Dr. Betty Rabinowitz:

Absolutely. As you know, and we've discussed this in earlier podcasts and our blog, the COVID-19 pandemic is viewed by many as a watershed event in healthcare. The precipitous drop in face to face encounters, as the stay at home order were issued by states, had a huge impact to practice revenue with plummeting face to face visits. We wanted to learn when we were talking to these leaders and polling them, we wanted to learn more about how reliant practices were on fee for service revenue now and if they anticipated that the ratio of pure fee for service revenue would decrease by increasing value based payments in the future. And we asked them what their perception was of the percent of care they render now in a fee for service basis and then what their prediction was going forward. Currently the audience that we polled, 41% of them felt that they had less than 50 of their revenue currently from fee for service. 28% of the respondents felt that they had about 50 to 75% of their revenue currently from fee for service and 31% of the respondents had greater than 75% of their current revenue from fee for service. Let's relate to these results before we look at the projections. Graham, how do you interpret these results?

Graham Brown:

For ambulatory care providers who have been, I think, actively understanding what types of value based payment arrangements are appropriate and useful for their patient populations, we have for several years, since the pass of the Affordable Care Act, passage of that, really seeing a shift into value based care. The fact that 41% right now have less than half of their revenue tied to fee for service, was to me a really encouraging sign. That there's a real trend within ambulatory care to accept value based payment, to understand the greater needs of the population and to shift away from this fee for service model that really drives volume and isn't necessarily focused on outcomes. The fact that there was still 30% of respondents where greater than 75% of their revenue is still tied to fee for service, really kind of paints the other side of that coin. And to some extent, it feels like this is that transition period where we've got almost even cohort that's sitting embracing value based care, we've got an equally, almost equally sized that's kind of in the process of moving. And then there's still a good chunk of providers who are really dependent on fee for service revenue. It represents the mix of specialties, of course, that are out there but at the same time paints a broader picture I think about how fundamentally tied to a fee for service model we still are.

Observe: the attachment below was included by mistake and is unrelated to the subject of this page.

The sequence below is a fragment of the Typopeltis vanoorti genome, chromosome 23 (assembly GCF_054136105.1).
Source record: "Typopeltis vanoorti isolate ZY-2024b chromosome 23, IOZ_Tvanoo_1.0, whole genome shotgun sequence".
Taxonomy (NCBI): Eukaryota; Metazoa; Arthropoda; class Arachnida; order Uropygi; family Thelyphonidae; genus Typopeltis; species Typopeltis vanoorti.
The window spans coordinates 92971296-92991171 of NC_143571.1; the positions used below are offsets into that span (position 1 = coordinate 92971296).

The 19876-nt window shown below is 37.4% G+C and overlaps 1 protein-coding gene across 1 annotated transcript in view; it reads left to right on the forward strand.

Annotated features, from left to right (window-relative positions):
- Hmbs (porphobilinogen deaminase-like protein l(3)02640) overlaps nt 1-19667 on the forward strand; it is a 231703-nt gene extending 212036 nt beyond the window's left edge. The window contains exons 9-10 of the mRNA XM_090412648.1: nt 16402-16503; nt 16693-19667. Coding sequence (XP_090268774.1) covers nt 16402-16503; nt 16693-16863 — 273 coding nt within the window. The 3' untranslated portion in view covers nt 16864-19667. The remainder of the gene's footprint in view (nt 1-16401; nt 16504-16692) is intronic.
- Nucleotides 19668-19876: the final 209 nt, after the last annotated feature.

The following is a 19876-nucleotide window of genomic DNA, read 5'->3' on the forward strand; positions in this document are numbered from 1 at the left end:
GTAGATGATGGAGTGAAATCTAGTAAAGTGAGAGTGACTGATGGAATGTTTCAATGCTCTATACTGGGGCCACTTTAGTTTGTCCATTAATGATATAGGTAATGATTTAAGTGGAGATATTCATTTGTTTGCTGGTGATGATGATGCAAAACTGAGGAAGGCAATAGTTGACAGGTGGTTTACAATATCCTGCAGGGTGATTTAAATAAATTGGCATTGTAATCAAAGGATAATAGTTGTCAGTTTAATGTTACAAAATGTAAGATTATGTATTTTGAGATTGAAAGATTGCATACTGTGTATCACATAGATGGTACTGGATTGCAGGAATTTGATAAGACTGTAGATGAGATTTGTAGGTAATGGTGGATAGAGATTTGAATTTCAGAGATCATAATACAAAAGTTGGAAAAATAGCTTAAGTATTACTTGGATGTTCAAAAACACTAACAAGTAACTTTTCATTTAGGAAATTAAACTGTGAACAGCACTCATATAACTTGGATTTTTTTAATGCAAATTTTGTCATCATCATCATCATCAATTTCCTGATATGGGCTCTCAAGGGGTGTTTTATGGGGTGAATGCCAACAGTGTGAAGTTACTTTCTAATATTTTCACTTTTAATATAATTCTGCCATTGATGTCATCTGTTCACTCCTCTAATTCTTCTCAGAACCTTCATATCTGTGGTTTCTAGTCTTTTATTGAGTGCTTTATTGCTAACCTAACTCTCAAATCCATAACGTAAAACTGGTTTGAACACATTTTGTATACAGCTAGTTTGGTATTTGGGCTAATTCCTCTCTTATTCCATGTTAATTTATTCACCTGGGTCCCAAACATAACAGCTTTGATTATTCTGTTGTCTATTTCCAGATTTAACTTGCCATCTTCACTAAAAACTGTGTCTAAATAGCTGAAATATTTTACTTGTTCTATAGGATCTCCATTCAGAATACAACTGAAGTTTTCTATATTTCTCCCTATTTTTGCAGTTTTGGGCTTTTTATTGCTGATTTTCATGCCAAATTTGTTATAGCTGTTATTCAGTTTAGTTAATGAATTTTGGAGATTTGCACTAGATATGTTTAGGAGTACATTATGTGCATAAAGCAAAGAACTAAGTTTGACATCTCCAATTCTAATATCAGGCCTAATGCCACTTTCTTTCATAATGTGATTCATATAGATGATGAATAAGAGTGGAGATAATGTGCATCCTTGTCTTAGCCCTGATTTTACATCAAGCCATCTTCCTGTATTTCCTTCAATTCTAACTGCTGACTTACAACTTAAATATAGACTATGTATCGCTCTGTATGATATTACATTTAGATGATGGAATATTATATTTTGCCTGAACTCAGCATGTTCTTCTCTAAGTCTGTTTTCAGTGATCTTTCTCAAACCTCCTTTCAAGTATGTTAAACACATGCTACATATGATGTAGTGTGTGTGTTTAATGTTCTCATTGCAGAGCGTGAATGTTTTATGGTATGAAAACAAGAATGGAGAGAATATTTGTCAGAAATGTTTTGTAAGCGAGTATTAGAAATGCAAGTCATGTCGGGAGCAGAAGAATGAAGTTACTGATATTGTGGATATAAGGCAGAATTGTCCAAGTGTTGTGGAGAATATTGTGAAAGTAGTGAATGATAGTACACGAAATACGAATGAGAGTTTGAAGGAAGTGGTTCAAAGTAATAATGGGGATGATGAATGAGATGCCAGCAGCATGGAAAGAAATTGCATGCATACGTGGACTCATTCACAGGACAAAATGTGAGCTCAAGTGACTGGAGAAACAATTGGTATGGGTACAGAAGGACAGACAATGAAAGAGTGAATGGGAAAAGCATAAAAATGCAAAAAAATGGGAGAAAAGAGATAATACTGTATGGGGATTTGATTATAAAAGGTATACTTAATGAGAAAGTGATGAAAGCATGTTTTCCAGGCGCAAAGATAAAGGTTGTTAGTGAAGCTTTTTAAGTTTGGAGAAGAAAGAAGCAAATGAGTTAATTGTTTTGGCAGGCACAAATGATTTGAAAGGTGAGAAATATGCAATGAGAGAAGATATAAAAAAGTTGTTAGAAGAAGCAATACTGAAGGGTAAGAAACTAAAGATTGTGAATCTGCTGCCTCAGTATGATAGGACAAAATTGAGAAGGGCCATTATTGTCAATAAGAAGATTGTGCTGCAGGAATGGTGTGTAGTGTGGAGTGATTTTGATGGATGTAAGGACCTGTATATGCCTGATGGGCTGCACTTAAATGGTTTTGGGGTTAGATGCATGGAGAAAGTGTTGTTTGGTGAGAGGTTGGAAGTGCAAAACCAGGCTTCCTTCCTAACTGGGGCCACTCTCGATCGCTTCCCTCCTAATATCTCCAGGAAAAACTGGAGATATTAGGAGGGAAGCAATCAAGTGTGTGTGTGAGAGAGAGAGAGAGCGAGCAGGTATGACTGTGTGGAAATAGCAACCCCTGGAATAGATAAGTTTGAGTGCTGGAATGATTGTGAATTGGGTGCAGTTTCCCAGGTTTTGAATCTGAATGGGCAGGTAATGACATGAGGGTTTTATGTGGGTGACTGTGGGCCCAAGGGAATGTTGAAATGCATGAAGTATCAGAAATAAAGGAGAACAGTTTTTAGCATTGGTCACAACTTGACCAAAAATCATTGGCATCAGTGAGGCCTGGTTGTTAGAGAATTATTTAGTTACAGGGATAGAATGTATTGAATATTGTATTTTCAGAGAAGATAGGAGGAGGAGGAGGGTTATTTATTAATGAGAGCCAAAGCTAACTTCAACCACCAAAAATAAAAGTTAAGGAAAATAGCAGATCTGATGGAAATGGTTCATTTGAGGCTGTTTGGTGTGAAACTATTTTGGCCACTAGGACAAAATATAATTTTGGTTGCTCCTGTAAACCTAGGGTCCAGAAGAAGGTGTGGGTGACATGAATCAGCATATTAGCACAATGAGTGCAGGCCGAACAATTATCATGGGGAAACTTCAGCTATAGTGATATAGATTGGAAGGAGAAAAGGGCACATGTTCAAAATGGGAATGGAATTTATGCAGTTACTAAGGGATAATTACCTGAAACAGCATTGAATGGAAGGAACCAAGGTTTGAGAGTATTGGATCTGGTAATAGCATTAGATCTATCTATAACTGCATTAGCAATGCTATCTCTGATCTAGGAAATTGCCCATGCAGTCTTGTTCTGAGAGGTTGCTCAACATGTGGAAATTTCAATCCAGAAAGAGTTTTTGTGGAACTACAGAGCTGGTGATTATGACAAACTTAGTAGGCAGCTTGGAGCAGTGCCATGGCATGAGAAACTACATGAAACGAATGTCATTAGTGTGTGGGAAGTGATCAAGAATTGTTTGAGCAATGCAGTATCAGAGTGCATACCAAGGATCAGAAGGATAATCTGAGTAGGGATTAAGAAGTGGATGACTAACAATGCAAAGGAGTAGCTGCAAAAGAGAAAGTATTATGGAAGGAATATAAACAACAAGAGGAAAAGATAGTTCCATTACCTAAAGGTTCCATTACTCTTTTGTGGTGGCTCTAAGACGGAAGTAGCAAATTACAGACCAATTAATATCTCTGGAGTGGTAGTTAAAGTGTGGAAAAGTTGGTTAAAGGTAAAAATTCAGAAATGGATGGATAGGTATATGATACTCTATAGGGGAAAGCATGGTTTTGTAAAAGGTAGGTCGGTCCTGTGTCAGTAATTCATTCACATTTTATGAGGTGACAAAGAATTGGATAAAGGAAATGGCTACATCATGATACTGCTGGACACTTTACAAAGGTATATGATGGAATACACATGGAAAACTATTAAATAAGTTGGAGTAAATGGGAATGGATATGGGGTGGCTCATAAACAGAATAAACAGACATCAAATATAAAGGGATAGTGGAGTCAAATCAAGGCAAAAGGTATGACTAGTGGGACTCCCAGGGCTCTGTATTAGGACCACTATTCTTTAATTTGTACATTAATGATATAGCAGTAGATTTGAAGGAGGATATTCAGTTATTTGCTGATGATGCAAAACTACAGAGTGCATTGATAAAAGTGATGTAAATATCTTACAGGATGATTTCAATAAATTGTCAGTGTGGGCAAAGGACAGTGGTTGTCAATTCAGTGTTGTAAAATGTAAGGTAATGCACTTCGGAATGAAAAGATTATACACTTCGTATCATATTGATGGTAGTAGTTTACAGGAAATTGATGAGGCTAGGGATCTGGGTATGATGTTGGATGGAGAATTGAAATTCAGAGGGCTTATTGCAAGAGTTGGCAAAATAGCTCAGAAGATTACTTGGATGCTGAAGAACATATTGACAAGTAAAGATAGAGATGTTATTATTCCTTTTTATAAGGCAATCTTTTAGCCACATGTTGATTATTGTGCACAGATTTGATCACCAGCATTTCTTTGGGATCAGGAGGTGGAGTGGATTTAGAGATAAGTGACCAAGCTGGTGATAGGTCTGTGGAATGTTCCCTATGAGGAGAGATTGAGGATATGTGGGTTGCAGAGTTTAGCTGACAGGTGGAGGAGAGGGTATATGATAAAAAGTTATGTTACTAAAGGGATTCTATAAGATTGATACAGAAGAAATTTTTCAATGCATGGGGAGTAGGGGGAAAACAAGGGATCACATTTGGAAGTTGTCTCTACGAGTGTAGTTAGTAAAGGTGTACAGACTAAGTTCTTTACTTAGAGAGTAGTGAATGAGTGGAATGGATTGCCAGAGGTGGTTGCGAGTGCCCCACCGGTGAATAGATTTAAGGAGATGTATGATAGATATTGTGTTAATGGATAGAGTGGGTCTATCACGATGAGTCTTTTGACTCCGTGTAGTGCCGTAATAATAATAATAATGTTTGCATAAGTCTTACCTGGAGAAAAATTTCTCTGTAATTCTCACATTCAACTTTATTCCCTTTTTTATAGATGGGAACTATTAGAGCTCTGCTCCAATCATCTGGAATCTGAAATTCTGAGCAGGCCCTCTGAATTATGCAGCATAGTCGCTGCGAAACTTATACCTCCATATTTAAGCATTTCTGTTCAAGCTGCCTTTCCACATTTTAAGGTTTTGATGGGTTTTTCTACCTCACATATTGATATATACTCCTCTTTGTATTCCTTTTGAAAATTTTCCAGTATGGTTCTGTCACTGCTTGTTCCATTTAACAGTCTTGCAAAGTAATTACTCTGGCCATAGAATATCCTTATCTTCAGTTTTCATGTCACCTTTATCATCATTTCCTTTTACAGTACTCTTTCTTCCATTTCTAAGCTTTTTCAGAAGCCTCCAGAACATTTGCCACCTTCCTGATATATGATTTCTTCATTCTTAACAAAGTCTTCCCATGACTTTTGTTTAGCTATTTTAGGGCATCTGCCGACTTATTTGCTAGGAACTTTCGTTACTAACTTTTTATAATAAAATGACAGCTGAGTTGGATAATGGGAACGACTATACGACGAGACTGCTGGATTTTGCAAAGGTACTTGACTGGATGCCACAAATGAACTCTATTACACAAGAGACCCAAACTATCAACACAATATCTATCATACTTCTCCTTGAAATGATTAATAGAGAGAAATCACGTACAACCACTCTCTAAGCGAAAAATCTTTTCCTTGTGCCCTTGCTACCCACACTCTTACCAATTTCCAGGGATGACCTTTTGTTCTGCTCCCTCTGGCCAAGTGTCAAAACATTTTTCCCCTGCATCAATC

Dr. Martin Lustick:

I agree with what you said in terms of being in a transition, Graham. I have to say, I was surprised that there was at least a plurality of respondents that are deep enough into value based care that it accounts for over half of their revenue at this point. If I had been asked to guess ahead of time, I would've thought there was even greater dependency on fee for service than these responses suggest. I find it as first of all, consistent with our view that value based care is here to stay and it's growing. And that there's this many organizations that are already that committed to value based care is to me, a very encouraging sign.

Dr. Betty Rabinowitz:

Would either of you like to comment on the fact that this was likely an audience with a fair amount of representation from the West Coast and probably a predominance of multi-specialty primary care groups versus events where we have more of our specialty focus groups with orthopedics and ophthalmology among them. How do you feel that impacted this response?

Dr. Martin Lustick:

I'll take that one, Betty. I think you're making your great point. We know that value based contracting, capitation in fact, is much more prevalent on the West Coast than the East Coast. Many of NextGen's clients in California are for example, community health clinics and they have capitated contracts for their Medicaid population. I'm sure that geographic spread does skew these results somewhat. As well as the specialty spread. as much as we know there are bundles out there, they're still in much earlier stages of both development and implementation in the sort of broader ACO type arrangements that people are in.

Dr. Betty Rabinowitz:

Thanks, Marty. Let's pivot to the question that we asked the audience, if this is where you are now for fee for service, how do you project the fee for service ratio to total revenue that you would experience going forward in the upcoming year or post-COVID? The question was, do you feel that ratio will decrease, increase or remain unchanged? And the responses we got were 67% of the respondents felt that the ratio of fee for service to total revenue would decrease, a very small percentage of the respondents felt, 3%, that that will increase and 31% of the respondents felt there would be no change. How did you interpret these results, Graham?

Graham Brown: